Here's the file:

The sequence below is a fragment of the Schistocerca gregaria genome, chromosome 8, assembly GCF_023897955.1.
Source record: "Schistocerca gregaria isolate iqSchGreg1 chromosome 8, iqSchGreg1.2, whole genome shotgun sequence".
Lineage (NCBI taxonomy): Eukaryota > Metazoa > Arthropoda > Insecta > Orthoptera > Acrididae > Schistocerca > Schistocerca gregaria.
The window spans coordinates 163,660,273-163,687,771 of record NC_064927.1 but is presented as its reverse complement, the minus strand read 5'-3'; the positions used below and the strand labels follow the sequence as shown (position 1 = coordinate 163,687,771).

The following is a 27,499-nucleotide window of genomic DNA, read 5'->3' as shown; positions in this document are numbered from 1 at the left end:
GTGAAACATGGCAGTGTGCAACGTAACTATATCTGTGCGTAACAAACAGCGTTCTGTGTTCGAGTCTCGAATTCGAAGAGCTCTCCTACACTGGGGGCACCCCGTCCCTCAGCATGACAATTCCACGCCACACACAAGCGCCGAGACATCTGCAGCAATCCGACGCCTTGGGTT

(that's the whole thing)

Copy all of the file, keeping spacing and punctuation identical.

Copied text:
The sequence below is a fragment of the Schistocerca gregaria genome, chromosome 8, assembly GCF_023897955.1.
Source record: "Schistocerca gregaria isolate iqSchGreg1 chromosome 8, iqSchGreg1.2, whole genome shotgun sequence".
Lineage (NCBI taxonomy): Eukaryota > Metazoa > Arthropoda > Insecta > Orthoptera > Acrididae > Schistocerca > Schistocerca gregaria.
The window spans coordinates 163,660,273-163,687,771 of record NC_064927.1 but is presented as its reverse complement, the minus strand read 5'-3'; the positions used below and the strand labels follow the sequence as shown (position 1 = coordinate 163,687,771).

The following is a 27,499-nucleotide window of genomic DNA, read 5'->3' as shown; positions in this document are numbered from 1 at the left end:
GTGAAACATGGCAGTGTGCAACGTAACTATATCTGTGCGTAACAAACAGCGTTCTGTGTTCGAGTCTCGAATTCGAAGAGCTCTCCTACACTGGGGGCACCCCGTCCCTCAGCATGACAATTCCACGCCACACACAAGCGCCGAGACATCTGCAGCAATCCGACGCCTTGGGTT